Nearly a third (30%) of children worry about their family having enough to live on comfortably as the cost of living crisis deepens, according to a charity.
Action for Children commissioned surveys of more than 5,000 adults and children aged as young as 11 to explore the biggest issues affecting childhood.
Nearly half (47%) of children surveyed from low-income backgrounds (where the household annual income was less than £20,000) said they worry about their family’s finances, compared with one in seven (14%) children from high-income families (where the household income was more than £70,000 annually).
The Office for Budget Responsibility (OBR) said last week that households are facing the biggest squeeze in living standards since records began in 1956-57.
Action for Children said that, two years on from the first national lockdown, mental health was now a much bigger worry for children, with less than a third (29%) of children seeing their own mental health as an issue in 2019, compared with 42% in 2022.
Covering up a worry is common for children, the research suggested, with nearly six in 10 (57%) hiding worries from their parents.
Parents appear to be in tune with this, with 60% believing their child keeps their worries hidden.
Over a third (38%) of children believe they will have a brighter future than their parents.
More than half of parents (56%) and grandparents (52%) feel too much time spent on devices and social media make it more difficult for children to fulfil their potential – but only a third (33%) of children agree.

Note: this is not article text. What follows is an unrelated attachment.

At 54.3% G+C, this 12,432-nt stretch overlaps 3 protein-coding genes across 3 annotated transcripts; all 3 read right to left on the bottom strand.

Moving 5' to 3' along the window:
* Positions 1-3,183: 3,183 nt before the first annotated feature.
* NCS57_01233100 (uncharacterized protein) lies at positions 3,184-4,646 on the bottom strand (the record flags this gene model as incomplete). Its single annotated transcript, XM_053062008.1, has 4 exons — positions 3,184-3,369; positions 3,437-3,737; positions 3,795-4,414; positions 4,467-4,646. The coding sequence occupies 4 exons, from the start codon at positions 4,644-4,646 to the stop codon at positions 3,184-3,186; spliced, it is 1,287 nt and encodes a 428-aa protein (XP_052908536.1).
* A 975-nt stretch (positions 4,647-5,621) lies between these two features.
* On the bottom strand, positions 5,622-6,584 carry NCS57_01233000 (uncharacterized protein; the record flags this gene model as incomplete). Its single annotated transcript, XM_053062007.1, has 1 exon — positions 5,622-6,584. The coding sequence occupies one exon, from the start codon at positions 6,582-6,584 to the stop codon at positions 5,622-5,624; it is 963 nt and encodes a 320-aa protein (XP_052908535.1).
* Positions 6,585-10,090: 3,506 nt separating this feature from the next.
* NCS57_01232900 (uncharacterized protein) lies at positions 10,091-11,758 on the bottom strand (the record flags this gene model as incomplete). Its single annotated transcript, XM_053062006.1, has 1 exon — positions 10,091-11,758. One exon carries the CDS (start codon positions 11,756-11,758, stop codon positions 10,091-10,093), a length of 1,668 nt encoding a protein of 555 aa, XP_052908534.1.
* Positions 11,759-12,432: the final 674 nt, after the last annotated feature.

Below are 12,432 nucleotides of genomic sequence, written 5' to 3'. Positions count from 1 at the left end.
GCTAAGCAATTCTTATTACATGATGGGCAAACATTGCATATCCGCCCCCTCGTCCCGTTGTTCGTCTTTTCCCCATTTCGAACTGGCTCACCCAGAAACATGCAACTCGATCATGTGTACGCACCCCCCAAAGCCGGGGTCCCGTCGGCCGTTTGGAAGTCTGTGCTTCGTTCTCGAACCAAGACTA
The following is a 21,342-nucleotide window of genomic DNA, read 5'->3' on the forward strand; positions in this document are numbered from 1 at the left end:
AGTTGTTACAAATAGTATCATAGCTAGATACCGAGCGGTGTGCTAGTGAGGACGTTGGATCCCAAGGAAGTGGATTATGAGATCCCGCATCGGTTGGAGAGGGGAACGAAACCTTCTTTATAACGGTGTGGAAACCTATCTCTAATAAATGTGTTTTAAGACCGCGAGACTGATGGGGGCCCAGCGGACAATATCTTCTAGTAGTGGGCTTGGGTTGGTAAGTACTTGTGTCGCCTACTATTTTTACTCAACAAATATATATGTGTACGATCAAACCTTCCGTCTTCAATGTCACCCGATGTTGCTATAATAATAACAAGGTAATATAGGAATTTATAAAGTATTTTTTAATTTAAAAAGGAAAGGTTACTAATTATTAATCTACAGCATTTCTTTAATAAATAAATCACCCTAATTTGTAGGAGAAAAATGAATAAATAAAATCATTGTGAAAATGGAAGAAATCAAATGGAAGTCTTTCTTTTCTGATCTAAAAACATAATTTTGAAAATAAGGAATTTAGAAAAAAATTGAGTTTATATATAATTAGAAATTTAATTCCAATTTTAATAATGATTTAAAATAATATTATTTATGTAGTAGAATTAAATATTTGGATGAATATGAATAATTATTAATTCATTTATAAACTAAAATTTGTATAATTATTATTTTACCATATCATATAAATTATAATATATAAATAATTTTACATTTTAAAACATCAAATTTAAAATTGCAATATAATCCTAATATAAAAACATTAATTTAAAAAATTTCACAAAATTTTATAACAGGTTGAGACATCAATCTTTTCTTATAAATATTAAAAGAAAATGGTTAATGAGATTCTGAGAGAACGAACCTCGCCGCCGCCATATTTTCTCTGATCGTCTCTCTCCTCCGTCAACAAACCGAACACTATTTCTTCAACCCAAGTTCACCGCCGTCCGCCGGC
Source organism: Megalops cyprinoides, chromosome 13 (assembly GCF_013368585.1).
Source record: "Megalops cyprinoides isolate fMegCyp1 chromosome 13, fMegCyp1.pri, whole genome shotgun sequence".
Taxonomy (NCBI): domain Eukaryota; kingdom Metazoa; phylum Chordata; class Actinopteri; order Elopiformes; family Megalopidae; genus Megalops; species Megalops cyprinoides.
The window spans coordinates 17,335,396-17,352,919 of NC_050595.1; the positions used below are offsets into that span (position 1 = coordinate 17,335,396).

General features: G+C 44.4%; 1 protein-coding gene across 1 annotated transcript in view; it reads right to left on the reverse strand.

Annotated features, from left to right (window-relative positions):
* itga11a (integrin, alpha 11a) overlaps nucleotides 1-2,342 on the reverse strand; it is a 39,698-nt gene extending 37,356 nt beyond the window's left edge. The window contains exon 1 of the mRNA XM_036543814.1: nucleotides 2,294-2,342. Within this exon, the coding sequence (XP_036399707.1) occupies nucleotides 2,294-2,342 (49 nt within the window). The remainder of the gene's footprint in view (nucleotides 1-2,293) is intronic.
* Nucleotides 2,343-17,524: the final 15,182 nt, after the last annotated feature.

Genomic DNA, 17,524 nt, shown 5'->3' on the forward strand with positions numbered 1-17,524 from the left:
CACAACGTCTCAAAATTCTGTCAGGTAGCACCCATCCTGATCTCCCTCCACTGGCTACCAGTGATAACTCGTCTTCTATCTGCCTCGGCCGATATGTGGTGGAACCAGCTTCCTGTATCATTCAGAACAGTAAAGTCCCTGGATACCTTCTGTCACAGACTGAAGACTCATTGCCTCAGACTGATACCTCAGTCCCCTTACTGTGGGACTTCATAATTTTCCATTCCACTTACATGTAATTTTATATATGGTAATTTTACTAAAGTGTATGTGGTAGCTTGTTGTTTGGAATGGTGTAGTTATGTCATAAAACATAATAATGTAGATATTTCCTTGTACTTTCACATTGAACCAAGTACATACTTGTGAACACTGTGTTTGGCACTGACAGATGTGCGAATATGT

The findings were published as Action for Children launched its new “star in every child” campaign to help its workers deliver support to vulnerable children.
Imran Hussain, director of policy and campaigns at Action for Children, said: “Day in, day out our frontline staff support children grappling to see how they fit into our complex world – navigating big issues including financial worries, climate change and the pandemic.
“Sadly, since we conducted our research, intensifying money worries and the war in Ukraine will leave children feeling the world is a gloomier place.
“The likely fall-out of the Ukraine conflict with even higher energy bills and inflation rates not seen for a generation is a double blow for low-income families already locked in a crippling cost-of-living crisis.
“The pandemic also continues to hang heavy, and its impact will be felt long into children’s futures.”
A Government spokesperson said: “The latest official figures show there were 300,000 fewer children in poverty after housing costs than in 2010 and we continue to provide extensive support to reduce this number further, recognising the pressures people are facing with the cost of living and providing support worth £22 billion this financial year and next to help.
“This includes putting an average of £1,000 more per year into the pockets of working families via changes to universal credit, cutting fuel duty and helping households with their energy bills through our £9.1 billion Energy Bills Rebate.
“We’re also boosting the minimum wage by more than £1,000 a year for full-time workers and raising national insurance thresholds so people across the UK will keep more of what they earn before they start paying tax, while our £1 billion household support fund is helping the most vulnerable with essential costs.”